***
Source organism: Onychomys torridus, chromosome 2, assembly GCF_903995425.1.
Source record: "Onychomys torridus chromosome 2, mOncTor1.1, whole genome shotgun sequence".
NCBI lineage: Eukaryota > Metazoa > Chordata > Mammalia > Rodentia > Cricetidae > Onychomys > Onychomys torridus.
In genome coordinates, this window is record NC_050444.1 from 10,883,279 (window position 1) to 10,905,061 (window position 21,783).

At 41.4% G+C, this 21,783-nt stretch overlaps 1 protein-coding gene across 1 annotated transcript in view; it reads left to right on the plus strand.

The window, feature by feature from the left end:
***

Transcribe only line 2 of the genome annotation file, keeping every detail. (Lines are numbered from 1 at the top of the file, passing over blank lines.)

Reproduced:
Source record: "Onychomys torridus chromosome 2, mOncTor1.1, whole genome shotgun sequence".